By Rennard Strickland
This e-book strains the emergency of the Cherokee approach of legislation from the traditional spirit decrees to the fusion of tribal legislation methods with Anglo-American law.The Cherokees enacted their first written legislation in 1808 in Georgia. In succeeding years the leaders and tribal councils of the southeastern and Oklahoma teams wrote a structure, proven courts, and enacted legislation that have been in accord with the outdated tribal values yet mirrored and accommodated to the whites’ criminal process. because of the good reward of Sequoyah-his syllabary-the Cherokees have been good versed of their legislation, in a position to learn and interpret them from a really early time. The procedure served the folks good. It persisted till 1898, while the government abolished the tribal government.The writer offers a quick evaluate of Cherokee historical past and explains the conditions surrounding the levels of improvement of the felony method. Excerpts from editorials within the Cherokee Phoenix and the Cherokee suggest, letters, and tribal records provide additional perception into the issues the Cherokees confronted and their efforts to unravel them. Of specific curiosity is a sequence of charts explaining the complicated Cherokee spirit process of crimes (or "deviations") and the punishments meted out for them.
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Extra info for Fire and the Spirits: Cherokee Law from Clan to Court
Villages were laid out around a large town or council house with small individual dwellings surrounding these centers. The Cherokees owned very little in the way of personal property. Hunting and warfare were central to the life of the aboriginal Cherokees, but the tribe had embraced limited agriculture and planted fields which supplemented the hunt. The Cherokee males were the hunters; women were charged with gardening, cooking, making pottery, and rearing children. 2 Each of these separate phases of development reflects a general attitude and policy shift.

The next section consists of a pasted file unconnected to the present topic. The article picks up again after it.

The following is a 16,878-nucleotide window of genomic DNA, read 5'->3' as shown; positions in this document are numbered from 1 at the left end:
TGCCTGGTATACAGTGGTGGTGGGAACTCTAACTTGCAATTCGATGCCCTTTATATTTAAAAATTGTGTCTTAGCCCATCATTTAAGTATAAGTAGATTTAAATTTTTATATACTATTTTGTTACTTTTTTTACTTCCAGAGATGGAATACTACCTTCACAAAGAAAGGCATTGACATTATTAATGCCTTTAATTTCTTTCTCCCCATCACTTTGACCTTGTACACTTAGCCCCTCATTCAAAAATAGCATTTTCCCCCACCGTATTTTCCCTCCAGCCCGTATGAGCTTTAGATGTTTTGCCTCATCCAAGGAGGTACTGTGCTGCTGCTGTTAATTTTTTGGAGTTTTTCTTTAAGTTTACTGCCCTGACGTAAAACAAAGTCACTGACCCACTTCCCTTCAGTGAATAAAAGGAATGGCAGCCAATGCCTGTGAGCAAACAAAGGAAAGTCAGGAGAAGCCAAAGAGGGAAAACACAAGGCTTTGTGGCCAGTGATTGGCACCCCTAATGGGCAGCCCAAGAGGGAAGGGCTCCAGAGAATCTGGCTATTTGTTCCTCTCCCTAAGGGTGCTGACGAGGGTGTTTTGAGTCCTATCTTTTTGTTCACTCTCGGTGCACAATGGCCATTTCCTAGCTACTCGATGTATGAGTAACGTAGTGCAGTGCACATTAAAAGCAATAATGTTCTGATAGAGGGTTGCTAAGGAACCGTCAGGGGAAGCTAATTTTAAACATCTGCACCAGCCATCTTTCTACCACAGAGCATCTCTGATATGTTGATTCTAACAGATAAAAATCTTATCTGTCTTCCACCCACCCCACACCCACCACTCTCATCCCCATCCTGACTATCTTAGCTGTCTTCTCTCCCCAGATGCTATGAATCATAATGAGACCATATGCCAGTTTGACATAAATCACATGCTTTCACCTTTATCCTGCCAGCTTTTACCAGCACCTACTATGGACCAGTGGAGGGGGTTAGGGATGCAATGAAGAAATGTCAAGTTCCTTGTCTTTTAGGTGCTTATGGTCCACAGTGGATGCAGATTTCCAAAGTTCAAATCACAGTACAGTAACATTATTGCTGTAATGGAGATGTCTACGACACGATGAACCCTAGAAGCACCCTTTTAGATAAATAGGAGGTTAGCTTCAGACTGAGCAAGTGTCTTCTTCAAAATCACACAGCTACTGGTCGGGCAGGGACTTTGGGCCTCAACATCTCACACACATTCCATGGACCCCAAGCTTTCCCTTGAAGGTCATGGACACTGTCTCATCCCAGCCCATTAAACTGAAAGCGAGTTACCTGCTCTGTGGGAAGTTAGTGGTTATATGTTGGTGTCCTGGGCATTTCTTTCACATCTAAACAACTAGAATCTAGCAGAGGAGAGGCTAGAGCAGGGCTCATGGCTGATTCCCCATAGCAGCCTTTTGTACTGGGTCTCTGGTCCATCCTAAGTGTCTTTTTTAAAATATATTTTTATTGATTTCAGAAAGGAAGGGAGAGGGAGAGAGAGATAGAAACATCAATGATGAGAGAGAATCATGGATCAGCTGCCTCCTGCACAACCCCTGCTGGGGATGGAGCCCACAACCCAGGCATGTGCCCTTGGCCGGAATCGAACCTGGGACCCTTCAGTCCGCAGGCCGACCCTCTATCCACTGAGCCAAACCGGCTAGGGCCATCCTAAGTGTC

Corpus of the Cherokee Written Laws 103 VII. Lawyers, Judges, and Sheriffs: Cherokee Courts in Operation 120 VIII. Cherokee Supreme Courts Apply Their Law, 18671898 158 IX. Criminal Punishment: A Case Study of Tribal Change 168 X. The End of Cherokee Law 175 XI. Survival of Traditional Cherokee Ways 183 Appendices 203 1. Cherokee Legal History: Chronology, 15401907 205 2. Summary of Early Laws of the Cherokees, 18081829 211 3. Cherokee Constitution 227 4. Jefferson to the Cherokee Deputies, January 9, 1809 237 Bibliography 239 Index 255 Page xix Illustrations Maker of Medicine Frontispiece Cherokee Lawgiver Page 13 Cherokee "Kings" visit England 14 Fate of the Prisoner 15 Traditional Cherokee village 16 Ancient Cherokee wampum belts 17 Laws of the Cherokee Nation, 18 Cherokee laws in syllabary 19 Cherokee Supreme Court Building, New Echota, Georgia 20 Cherokee Indian Council, 1843 85 Newspaper publications 86 Original act of the Cherokee National Council 87 Old Cherokee Home 88 William Shorey Coodey 89 Jesse Bushyhead 90 Reverend Stephen Foreman 91 Judge John Thompson Adair 91 Full-blood Cherokee judge 92 Weekly Advocate 125 Laying corner stone 126 United States Court Building 128 Cherokee Indian police 129 Zeke Proctor 130 Sam Sixkiller 131 Resolution 132 Chief's annual address 133 Page xx Cherokee Capitol, Tahlequah Page 134 Laws of Cherokee Nation 135 New Jury Law 136 Thomas Mitchell Buffington 137 William Pressley Thompson 137 Joseph M.
Legal norms existed on four levels among the ancient Cherokees. "11 The first of the norms were those governing relationships between man and the supernaturalthe Spirit Beings. Second were the norms prescribing conduct of the individual Indian toward specific public order, issues relating to the entire village or tribe. Next were the norms concerning clan rights and duties. 12 The Cherokees distinguished between norms regulating public conduct and those designed to assist in preventing or curing diseases.
Fire and the Spirits: Cherokee Law from Clan to Court by Rennard Strickland